If it has one and it looks like this, you are in-luck.  Pop it out with a tiny screw driver and read the numbers stamped on the metal portion.  Then go to an auto parts store or Radio Shack store for a $1 replacement.


There are many styles of fuses.  You might not recognize it.  In Google, type "fuse on circuit board" and then click on "images" to see many different styles of fuses.  A fuse outside the unit could be flush with the back wall.  You might need to twist or pop open a cover to access it.  To be honest, it is very rare to find a fuse accessible from the outside these days.  If there is one, it is most likely inside, mounted on the circuit board.

I hope you decide to open up the box, look for a fuse, and report back.  If you are totally lost at what you are looking for, but are good with a camera and posting pictures, take a good picture of the circuit board for us to review here.

The fuse is the primary line of defense in protection.  If there is a problem with the internal circuitry of the Samsung, a replacement fuse will burn up as well.  So then throw it away.  But if everything works well again, you can assume there was a one time power surge from the motor home that caused the fuse to burn.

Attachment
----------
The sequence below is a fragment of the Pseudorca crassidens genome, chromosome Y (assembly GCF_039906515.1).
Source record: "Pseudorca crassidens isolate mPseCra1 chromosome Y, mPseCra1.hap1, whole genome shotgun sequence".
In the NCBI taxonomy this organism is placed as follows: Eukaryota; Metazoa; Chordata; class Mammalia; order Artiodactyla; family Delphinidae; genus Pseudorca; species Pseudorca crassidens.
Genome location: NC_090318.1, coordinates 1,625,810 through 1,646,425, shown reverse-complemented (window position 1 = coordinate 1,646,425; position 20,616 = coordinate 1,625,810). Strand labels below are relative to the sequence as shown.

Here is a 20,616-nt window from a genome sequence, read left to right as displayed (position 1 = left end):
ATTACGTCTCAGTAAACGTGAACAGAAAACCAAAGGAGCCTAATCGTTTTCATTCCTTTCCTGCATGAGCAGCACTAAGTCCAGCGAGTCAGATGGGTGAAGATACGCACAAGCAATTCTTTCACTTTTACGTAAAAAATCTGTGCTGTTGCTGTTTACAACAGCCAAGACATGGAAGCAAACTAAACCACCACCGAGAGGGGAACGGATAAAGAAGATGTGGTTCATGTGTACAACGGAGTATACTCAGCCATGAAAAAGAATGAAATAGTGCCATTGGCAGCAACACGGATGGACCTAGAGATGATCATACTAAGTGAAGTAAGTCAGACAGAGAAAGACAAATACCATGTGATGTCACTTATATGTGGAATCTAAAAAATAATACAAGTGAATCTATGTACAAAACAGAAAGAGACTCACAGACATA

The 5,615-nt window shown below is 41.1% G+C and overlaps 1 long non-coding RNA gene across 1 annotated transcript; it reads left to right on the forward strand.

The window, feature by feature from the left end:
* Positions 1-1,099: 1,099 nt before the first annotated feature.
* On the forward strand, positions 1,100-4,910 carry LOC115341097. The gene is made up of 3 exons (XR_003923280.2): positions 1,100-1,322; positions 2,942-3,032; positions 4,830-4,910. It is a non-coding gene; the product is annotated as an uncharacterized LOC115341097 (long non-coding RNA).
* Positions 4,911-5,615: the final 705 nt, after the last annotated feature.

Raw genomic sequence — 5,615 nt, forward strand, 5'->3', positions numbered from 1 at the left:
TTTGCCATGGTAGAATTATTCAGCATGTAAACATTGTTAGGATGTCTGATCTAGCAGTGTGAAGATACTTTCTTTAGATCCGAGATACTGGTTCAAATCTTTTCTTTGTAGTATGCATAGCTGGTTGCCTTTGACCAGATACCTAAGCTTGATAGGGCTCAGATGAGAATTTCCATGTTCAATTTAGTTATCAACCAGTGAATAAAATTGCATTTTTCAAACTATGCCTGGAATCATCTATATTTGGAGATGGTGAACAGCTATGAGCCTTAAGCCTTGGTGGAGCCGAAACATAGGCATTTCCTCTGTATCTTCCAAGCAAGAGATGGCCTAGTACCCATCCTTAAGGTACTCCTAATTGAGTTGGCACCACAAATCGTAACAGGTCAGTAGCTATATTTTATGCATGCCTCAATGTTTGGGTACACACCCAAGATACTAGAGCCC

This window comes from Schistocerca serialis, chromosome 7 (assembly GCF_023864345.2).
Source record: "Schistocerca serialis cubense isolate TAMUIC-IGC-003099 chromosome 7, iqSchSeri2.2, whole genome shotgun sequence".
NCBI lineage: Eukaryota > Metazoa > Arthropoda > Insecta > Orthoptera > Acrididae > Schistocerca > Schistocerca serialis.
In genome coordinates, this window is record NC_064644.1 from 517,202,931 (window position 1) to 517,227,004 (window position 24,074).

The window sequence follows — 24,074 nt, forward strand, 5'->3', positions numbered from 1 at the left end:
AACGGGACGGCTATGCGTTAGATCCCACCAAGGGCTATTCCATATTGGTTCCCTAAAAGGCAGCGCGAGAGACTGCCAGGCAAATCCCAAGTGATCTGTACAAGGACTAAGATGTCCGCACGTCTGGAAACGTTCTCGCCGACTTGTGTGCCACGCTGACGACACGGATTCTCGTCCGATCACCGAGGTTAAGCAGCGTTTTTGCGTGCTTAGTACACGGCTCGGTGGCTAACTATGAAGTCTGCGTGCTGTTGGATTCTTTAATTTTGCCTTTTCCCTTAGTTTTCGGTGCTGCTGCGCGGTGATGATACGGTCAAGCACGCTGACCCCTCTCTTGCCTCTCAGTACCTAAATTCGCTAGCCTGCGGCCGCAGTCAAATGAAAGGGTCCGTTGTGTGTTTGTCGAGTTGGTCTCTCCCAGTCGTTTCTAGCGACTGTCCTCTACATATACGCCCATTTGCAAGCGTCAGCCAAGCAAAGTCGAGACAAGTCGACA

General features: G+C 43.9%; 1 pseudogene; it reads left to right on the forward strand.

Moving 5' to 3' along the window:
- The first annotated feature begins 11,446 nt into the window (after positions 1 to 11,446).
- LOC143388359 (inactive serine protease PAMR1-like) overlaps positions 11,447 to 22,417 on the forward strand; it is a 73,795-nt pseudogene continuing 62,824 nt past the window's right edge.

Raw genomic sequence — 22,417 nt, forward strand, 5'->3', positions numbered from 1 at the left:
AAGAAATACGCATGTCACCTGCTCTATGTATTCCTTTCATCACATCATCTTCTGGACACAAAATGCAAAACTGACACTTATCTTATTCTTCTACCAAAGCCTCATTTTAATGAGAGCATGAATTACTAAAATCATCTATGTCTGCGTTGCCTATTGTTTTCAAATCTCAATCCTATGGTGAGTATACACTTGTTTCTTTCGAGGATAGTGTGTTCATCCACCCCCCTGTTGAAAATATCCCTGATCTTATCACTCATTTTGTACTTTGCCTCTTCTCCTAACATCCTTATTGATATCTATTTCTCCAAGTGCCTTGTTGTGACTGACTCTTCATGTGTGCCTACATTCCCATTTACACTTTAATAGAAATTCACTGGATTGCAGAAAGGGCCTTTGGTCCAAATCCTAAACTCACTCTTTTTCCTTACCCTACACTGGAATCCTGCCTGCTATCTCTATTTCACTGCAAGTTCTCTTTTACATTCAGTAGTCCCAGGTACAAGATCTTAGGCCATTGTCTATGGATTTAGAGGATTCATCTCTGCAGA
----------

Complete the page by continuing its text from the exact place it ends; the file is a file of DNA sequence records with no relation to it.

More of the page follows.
Consider this a new "Adventure Anywhere" Smile

Ron

 76 
 on: April 18, 2016, 03:47:36 am 
Started by Pax - Last post by ron.dittmer
Interesting!

I wonder what two LFP batteries would cost?  I also wonder if they are available in 6V?  I paid ~$200 for our last pair of 12V lead acid batteries, and ~$400 for our most recent pair of 6V AGM batteries.  My hope is that our 6V AGMs will perform better and last longer.  Time will tell.  I didn't learn much from one 4 week trip with brand new 6V batteries.....of coarse they worked great being brand new.  My hope is to get better performance in year 3 & 4 & beyond, hoping there is a "beyond".

 77 
 on: April 17, 2016, 09:30:08 am 
Started by BarbRN - Last post by BarbRN
 Sue you are very fortunate to have a handy husband and I bet there are a few that could've done that job or known what to do. This is beginning to sound a lot like an overheating problem and everybody's having because the cabinet doesn't give ample space as required by the Samsung unit for cooling. The matter what unit we put in there It's going to be a heat problem.

 78 
 on: April 17, 2016, 08:19:38 am 
Started by BarbRN - Last post by Barry-Sue
Barb,

What model is it?  I did see online that there are reset procedures for some models.  Or it could be the power board in the unit itself that went bad.